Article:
Five Reasons to Add Patron Saints of Nothing to Your High School Curriculum by Oona Marie Abrams

Last November, I had the opportunity to meet Randy Ribay at NCTE in Houston, where I received a signed copy of his novel After the Shot Drops. Ironically, I haven’t gotten my hands on the book for several months, because it is constantly checked out of my classroom library. Recently, though,  I received several advance reader copies of Ribay’s newest novel Patron Saints of Nothing, which I’ve just finished, along with a small group of student beta readers. Whether you teach it as a whole class novel, share it in literature circles, or recommend it for independent reading, it has a place in all high school classrooms. Here’s how you can use the book right now:

 

At #NCTE18 with Randy Ribay, who’s signing the book that will disappear until June.

1) As a Mentor Text for Fiction Writing

As my students and I revise their fiction portfolios, we often turn to examples from the books we’re reading to help us to kick up our craft moves. Students need to be exposed to a variety of strategies to introduce characters in new settings. In this excerpt, the protagonist Jay visits the slums his cousin Jun inhabited before his tragic death: “I take in my surroundings with new eyes, trying to grasp how my brilliant, compassionate cousin who was bursting with energy could have ended up in the slums. I try to imagine him begging for money, playing cards, selling cheap merchandise, or silently watching from the shadows.” Here, Ribay characterizes both Jay and Jun through internal monologue and description of setting. Even a quick mini-lesson like this can inspire and instruct student writers on how to add details to their drafts for a variety of purposes.

 

2) For Pop-Up Poetry Analysis

Full disclosure: This was a sub plan that I left recently, and it worked beautifully. In the novel, Jay discovers some of his late cousin’s books, and he spends time reading them. Jay is particularly wowed by his cousin Jun’s collection of poems by Audre Lorde, and he mentions “A Litany for Survival.” I asked students to find connections between the poem and the novel, and they did not disappoint! Close reading of the poem wasn’t a burden, since they used their knowledge of the novel to interpret how and why the poem would be meaningful to the characters, plot and themes. There are several other authors and texts referenced in the novel, and a series of extended learning experiences could be designed, particularly for students who might benefit from further enrichment.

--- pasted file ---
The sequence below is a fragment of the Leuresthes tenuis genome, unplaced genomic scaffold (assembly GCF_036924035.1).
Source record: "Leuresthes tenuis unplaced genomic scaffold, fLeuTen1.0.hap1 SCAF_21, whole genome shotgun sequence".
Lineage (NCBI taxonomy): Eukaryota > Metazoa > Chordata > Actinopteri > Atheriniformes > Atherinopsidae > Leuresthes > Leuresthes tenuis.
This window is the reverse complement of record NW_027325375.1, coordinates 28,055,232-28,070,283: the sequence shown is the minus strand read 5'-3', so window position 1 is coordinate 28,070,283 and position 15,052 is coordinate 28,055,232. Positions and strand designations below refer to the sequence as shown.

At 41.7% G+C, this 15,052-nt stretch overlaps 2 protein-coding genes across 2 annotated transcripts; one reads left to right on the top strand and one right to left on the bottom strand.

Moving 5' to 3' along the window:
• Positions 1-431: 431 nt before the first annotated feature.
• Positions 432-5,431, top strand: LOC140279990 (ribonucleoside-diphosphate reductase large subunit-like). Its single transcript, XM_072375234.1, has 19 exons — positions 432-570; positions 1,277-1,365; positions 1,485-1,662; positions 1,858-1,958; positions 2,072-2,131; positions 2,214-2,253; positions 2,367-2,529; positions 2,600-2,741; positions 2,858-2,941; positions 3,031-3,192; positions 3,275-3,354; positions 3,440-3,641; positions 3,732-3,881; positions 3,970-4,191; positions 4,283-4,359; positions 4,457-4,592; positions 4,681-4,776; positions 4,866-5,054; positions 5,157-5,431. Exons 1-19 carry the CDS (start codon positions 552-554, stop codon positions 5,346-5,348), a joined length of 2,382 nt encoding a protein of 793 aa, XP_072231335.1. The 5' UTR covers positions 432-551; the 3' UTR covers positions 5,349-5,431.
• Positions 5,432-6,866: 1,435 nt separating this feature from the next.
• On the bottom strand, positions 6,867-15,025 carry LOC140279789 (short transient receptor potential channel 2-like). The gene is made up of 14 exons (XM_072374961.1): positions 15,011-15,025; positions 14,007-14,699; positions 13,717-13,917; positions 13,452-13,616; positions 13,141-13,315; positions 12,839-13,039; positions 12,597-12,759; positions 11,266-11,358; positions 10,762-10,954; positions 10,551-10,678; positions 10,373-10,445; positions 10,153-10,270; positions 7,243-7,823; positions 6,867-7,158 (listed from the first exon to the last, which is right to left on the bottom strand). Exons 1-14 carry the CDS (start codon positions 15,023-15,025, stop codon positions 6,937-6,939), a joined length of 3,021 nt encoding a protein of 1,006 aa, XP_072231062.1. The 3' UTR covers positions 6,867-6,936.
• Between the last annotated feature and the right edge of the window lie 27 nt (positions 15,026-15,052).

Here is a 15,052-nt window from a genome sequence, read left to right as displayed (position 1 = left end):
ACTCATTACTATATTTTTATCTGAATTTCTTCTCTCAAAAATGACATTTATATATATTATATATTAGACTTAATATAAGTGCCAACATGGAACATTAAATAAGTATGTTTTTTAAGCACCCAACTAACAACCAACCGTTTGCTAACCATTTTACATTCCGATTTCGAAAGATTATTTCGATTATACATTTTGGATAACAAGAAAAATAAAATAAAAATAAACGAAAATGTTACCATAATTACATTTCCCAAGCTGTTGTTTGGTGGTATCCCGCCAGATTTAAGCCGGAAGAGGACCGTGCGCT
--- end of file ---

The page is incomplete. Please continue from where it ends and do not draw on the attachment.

3) To Teach the Value of  Research and Inquiry

The topics in the novel are global, timely, and relevant. Jay’s cousin Jun dies suddenly and mysteriously in the Philippines, and as the story unfolds, Jay learns about his cousin’s entanglement in the country’s turbulent and controversial war on drugs. Jay is on limited time to find out what exactly happened to Jun, and what the mystery is behind his cousin’s  tragic death. In the story, he conducts action research, going out and interviewing the people in his cousin’s life. He also learns to question the answers he receives. Like Jay, many students are unaware of the war on drugs in the Philippines, and the political upheaval surrounding it. Before, during or after reading the novel, students can take a deep dive into news articles, video clips and other informational texts to learn more about this controversy.

 

Beta readers: Zak, Colin, and Gavin enjoying Ribay’s novel in their book club.

 

4) To Introduce Literary Lenses

The novel’s protagonist, Jay, is a second semester senior, and I’ve got four sections of them, so check the Reader Response lense off the list. Jay is facing a crisis of identity, after having been rejected from several colleges and accepted to his “safety school.” His major is undecided, motivation is lacking, and he plods his way through his second semester, playing video games and hanging out with friends. (Psychological lense: check.) When Jay travels across the world to visit his Filipino family, aware of his American perspective, he reminds himself, and is often reminded by his aunts, uncles and cousins, of his “otherness” there. (Marxist lense: check.)

 

5) To Appreciate the Value of Intersectional Narratives

Ribay’s novel contains a great deal of moral ambiguity. For example, early in the story, Jay shares how his cousin Jun has criticized the Catholic Church, and Jay also questions his family’s faith practices; yet later on, it is evident that the Church is where both Jun and Jay find refuge and sanctuary. Jay is simultaneously bored by time-honored rituals and paradoxically comforted by them. Piecing together the mystery of his cousin’s death, he is also assembling multiple narratives of his own identity. Through Jay’s experience, students can better appreciate that they are not a single story, and that those around them are not living single stories either.

 

Finally, I have my own bonus take-away! Many teachers have been sharing pictures of their notebook spreads in Penny Kittle’s Book Love Foundation Summer Book Club group on Facebook.  I challenged myself as I read Ribay’s story to track beautiful language in my notebook. It was a new approach for me, but it helped me to reframe some of the ways in which I have asked students to record their thinking about what they read. Engaging in this new process gave me a freedom that double entry logs and annotated post-its seldom do. As summer approaches, I’m going to continue to do this with books that I read and think about how to introduce this to students in the fall.

 

Oona Marie Abrams (@oonziela) teaches high school English in northern New Jersey. An organizer of #nerdcampnj, she is an active member of NCTE, ALAN, the Council on English Leadership and New Jersey Council of Teachers of English.